Value in Outsourcing Labor and Creating a Brand in the Art Market: The Damien Hirst Business Plan

By Haight, Marjorie May | American Economist, Spring 2011 | Go to article overview

Value in Outsourcing Labor and Creating a Brand in the Art Market: The Damien Hirst Business Plan


Haight, Marjorie May, American Economist


I. Introduction

Damien Hirst, prominent British modern artist, does not actually make a significant body of his own work. Commenting on his famous series of spot paintings (Figure 1), Hirst describes his personal efforts as "shite." He only painted five of these before outsourcing the work to assistants because "[he] couldn't be fucking arsed to do it" (Hirst and Burn 2001). In addition to outsourcing, according to my research, approximately half of Hirst's total body of work for sale at auction is created in three series of nearly identical works. The three repeated series of works are: "Spots," "Spins," and "Butterflies" (Figures 1, 2, and 3 respectively). The pieces within the series vary slightly by size and in some cases, color, but are distinctly recognizable and artistically unoriginal. In contrast, the rest of Hirst's work follows some over-arching themes, but the individual pieces are for the most part unique, and Hirst seems to play a large part in their creations (Hirst and Burn 2001). When pieces of art sell for millions of dollars at auction, we assume the buyer is spending the money because: they like the specific image, an illustrious artist created it, and they want to be the sole possessor of an original piece. Do buyers recognize these differences in production and subsequently value the two groups of art differently? This paper will examine two groups of Hirst's work, "repeated" pieces and "unique" pieces, in order to determine which type of art appreciates more in value over time. Do unique, Hirst-created works appreciate more because they are one-of-a-kind, or does Hirst's established brand support the prices of the pieces in the repeated series?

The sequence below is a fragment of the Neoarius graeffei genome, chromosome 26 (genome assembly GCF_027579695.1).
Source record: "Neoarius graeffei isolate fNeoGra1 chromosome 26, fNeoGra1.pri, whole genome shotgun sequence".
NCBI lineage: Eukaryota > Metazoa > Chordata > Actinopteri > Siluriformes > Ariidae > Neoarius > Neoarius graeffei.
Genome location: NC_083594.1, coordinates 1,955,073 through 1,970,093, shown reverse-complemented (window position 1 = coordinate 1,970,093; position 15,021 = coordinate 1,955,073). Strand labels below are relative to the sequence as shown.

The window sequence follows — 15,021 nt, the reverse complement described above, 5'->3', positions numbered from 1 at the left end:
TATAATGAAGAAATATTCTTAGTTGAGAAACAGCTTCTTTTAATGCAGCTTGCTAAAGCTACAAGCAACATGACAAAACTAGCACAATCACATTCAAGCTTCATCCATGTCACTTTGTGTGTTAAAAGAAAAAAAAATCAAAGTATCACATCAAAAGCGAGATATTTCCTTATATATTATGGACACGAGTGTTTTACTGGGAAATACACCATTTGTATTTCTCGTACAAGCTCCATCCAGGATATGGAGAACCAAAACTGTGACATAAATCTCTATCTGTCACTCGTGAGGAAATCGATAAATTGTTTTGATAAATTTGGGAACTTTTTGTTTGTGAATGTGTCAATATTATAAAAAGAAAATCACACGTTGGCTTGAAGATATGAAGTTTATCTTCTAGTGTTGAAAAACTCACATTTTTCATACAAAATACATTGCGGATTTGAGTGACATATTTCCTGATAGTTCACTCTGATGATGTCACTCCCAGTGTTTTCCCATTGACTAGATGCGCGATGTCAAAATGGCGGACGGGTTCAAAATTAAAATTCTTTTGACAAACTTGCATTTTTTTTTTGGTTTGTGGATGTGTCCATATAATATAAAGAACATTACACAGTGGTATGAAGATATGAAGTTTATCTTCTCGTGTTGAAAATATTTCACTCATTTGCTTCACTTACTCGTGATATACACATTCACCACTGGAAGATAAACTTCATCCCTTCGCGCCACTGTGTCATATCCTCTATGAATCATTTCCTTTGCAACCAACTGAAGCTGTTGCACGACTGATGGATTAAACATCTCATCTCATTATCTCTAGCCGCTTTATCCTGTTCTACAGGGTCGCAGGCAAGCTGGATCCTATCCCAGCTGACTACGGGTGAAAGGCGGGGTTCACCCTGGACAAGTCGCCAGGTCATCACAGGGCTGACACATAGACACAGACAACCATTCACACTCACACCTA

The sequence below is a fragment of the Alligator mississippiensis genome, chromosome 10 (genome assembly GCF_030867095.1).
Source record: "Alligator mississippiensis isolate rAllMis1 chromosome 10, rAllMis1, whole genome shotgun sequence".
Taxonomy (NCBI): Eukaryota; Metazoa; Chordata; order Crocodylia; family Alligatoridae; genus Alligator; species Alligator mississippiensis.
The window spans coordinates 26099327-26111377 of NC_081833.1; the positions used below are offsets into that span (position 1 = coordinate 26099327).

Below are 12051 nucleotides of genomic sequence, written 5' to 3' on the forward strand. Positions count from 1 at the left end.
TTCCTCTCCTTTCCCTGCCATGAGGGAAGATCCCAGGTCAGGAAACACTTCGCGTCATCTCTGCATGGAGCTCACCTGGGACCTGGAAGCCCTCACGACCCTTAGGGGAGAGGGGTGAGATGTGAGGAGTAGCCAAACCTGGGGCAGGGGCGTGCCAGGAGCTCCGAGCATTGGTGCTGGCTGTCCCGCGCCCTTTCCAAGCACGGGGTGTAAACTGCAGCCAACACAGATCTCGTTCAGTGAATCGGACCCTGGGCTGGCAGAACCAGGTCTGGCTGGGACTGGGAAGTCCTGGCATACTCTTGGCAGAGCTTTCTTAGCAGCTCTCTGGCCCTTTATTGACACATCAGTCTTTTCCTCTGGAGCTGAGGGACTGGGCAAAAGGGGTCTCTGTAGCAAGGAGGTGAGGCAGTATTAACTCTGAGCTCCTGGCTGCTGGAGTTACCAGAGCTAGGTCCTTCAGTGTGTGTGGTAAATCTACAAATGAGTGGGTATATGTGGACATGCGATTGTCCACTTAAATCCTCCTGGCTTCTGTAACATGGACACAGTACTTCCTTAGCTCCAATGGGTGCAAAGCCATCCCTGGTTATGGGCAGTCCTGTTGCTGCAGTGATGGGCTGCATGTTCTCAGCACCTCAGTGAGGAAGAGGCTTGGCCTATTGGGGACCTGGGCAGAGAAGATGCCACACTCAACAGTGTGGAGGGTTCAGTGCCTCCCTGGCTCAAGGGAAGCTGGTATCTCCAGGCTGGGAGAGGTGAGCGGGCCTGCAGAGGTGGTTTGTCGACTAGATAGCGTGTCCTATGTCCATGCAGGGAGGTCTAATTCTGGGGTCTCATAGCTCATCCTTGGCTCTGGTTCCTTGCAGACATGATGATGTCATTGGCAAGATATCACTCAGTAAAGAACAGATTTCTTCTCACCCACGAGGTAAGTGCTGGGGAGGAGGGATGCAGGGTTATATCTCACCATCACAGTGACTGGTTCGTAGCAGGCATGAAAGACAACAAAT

Economic evaluation of the art market is a recently developed, relatively unexcavated field. However, it has been gaining more attention in the past 20 years because of exploding auction prices and increasing size of the art market due to globalization. In 1974, Robert Anderson was the first to publish a paper examining rates of return on art. Since Anderson, others have continued to investigate the return on investing in art and correlation to traditional financial markets (e.g., Baumol 1986, Chanel and Ginsburgh 1996, or Worthington and Higgs 2006). Most studies find rates similar to those of risk free assets, such as bonds, with low correlation to traditional financial markets (Worthington and Higgs 2006). These findings make investments in the art market seem intriguing. However, other aspects of art investment, such as damage risk, unpredictable price movements due to fads or trends, and storage/preservation costs must be factored in to the overall picture as well.

My question comparing intrinsic and brand value of art objects takes traditional return on investment studies further, and begins a conversation on how knowledge of a particular artist's production style can be incorporated into purchasing decisions. In order to investigate the rates of return on "repeated" and "unique" works, I will utilize the hedonic modeling methods employed in previous papers (see Chanel and Ginsburgh 1996). Hedonic models are ideal for real assets such as houses, cars, or paintings, which are relatively illiquid and extremely heterogeneous in defining characteristics. I will use these hedonic techniques to construct price indices for repeated and unique art prices as a function of time, medium, and surface area for each group. I will then compare the price trends and rates of return for the repeated and unique works, and assess whether there is evidence of value in creating a brand.

II. Literature Review

Starting in the 1970's, art valuation, traditionally in the hands of the art critics, dealers, and gallery owners, was given a fresh look by economists. In 1974, Robert Anderson was the first to apply econometric methods of valuation and consider art for more than its decorative features. He reasoned that art could be used as a vehicle for investment, and computed a nominal rate of return of 4. …

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